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Effect of insoluble-low fermentable fiber from corn-ethanol distillation origin on energy, fiber, and amino acid digestibility, hindgut degradability of fiber, and growth performance of pigs.
J Anim Sci. 2013 Nov; 91(11):5314-25.JA

Abstract

Extensive use of corn coproducts in swine diets increases the concentration of dietary fiber, raising concerns on energy and nutrient digestibility and, ultimately, pig performance. A digestion trial was conducted to determine the effect of increasing levels of insoluble-low fermentable fiber from corn in the diet, using corn bran with solubles (CBS) from the corn-ethanol distillation industry, on digestibility of energy, fiber, and AA, and hindgut fermentation of fiber in diets fed to growing pigs. Fifteen growing pigs (BW=28.7 kg) arranged in a 3-period incomplete block design and fitted with a T-cannula in the distal ileum were provided 5 diets (n=9) containing either a corn-casein basal or the basal diet with 10, 20, 30, or 40% CBS. Fecal and ileal digesta samples were collected. Two subsequent 28-d growth trials determined the effects of increasing dietary fiber from CBS in 2 sets of 7 diets formulated either with declining (growing phase: 2,387 to 2,133 kcal NE/kg; finishing phase: 2,499 to 2,209 kcal NE/kg) or constant dietary NE (growing phase≈2,390 kcal NE/kg; finishing phase≈2,500 kcal NE/kg) on growth performance and apparent total tract digestibility (ATTD) of energy in 70 growing (BW=48.9 kg; n=10 per diet) and 70 finishing (BW=102.0 kg; n=10) pigs. Results indicated that increasing fiber from corn lowered (P<0.01) the apparent ileal digestibility of all indispensable amino acids except Arg, GE, DM, and CP but not NDF or total dietary fiber (TDF). Increased fiber from corn also reduced ATTD of GE, DM, CP, NDF, and TDF (P<0.01). Increasing fiber with declining diet NE lowered BW, ADG, and G:F (P<0.05) in growing and in finishing pigs. When NE was held constant, as fiber increased, BW and ADG were unaffected in growing and finishing pigs, and G:F was unaffected in finishing pigs but improved in growing pigs (P<0.05) with increasing dietary fiber. In both growing and finishing pigs, ADFI was unaffected by the increased fiber from corn, regardless of the NE content of diets. In conclusion, the dietary level of insoluble-low fermentable dietary fiber from corn origin decreased the digestibility of dietary AA, and the ability of the growing pig to ferment corn dietary fiber. In spite of the reduction in digestibility of energy and nutrients with insoluble-low fermentable fiber level from corn, growth performance was not impaired when the energy supply is adequately balanced in the diet using the NE system.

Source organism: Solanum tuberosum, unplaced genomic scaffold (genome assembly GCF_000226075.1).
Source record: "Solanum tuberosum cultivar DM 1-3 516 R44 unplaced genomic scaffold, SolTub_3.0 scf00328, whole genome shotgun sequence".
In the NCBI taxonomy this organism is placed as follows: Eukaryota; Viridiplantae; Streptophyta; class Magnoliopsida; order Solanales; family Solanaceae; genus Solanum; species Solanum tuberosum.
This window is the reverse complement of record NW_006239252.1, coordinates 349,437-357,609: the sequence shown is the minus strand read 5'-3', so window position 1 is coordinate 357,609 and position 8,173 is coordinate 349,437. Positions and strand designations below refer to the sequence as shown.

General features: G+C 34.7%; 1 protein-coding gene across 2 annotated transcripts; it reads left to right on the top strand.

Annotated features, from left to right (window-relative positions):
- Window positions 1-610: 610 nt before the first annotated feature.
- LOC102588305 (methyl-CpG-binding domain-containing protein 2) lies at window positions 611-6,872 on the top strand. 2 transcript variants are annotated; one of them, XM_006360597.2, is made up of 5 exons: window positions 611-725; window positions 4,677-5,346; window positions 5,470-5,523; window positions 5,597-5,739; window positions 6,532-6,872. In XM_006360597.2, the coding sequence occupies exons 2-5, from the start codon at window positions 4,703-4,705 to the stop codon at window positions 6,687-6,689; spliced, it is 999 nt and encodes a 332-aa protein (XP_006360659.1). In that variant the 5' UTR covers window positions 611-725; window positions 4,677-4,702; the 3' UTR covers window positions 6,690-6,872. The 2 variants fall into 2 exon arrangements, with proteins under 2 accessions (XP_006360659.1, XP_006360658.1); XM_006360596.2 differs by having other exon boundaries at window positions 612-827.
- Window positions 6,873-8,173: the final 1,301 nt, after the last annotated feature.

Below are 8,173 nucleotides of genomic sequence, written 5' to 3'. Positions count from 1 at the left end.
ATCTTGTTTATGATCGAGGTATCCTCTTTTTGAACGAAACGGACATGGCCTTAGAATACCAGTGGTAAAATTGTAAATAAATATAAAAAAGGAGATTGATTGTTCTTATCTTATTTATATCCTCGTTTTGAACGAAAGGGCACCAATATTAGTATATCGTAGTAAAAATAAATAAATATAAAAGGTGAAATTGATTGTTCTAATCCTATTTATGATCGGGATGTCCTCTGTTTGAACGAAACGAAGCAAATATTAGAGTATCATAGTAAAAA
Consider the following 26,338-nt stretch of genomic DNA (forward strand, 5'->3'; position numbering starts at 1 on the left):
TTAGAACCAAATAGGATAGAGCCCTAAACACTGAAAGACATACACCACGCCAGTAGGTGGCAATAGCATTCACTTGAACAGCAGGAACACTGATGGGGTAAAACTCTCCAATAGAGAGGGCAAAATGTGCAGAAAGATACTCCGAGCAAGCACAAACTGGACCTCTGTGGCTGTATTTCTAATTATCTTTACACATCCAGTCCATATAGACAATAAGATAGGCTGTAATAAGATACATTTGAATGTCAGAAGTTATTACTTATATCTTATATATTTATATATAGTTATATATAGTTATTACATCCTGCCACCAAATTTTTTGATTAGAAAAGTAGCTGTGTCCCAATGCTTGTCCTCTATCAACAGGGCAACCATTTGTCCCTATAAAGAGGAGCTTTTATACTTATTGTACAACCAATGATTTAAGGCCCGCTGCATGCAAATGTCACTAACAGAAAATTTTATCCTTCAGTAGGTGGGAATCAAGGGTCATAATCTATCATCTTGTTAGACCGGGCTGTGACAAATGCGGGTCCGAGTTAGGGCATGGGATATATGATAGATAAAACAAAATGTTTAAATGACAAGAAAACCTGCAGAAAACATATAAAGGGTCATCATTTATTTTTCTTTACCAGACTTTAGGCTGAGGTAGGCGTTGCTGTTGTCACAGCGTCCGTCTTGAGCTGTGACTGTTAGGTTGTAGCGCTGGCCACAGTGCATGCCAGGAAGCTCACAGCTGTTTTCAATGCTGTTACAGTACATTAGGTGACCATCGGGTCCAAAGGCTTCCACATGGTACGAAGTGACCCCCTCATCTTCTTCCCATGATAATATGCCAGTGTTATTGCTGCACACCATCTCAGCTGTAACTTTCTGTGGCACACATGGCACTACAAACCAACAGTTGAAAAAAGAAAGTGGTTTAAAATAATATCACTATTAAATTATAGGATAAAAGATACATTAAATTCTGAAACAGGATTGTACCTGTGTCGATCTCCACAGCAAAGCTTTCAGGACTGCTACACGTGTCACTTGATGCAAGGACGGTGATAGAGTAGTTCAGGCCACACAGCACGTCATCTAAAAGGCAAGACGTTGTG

Authors+Show Affiliations

Department of Animal Science, Iowa State University, Ames 50011.No affiliation info availableNo affiliation info available

Pub Type(s)

Controlled Clinical Trial
Journal Article
Research Support, Non-U.S. Gov't
Research Support, U.S. Gov't, Non-P.H.S.

Language

eng

PubMed ID

24045479

Citation

Gutierrez, N A., et al. "Effect of Insoluble-low Fermentable Fiber From Corn-ethanol Distillation Origin On Energy, Fiber, and Amino Acid Digestibility, Hindgut Degradability of Fiber, and Growth Performance of Pigs." Journal of Animal Science, vol. 91, no. 11, 2013, pp. 5314-25.
Gutierrez NA, Kerr BJ, Patience JF. Effect of insoluble-low fermentable fiber from corn-ethanol distillation origin on energy, fiber, and amino acid digestibility, hindgut degradability of fiber, and growth performance of pigs. J Anim Sci. 2013;91(11):5314-25.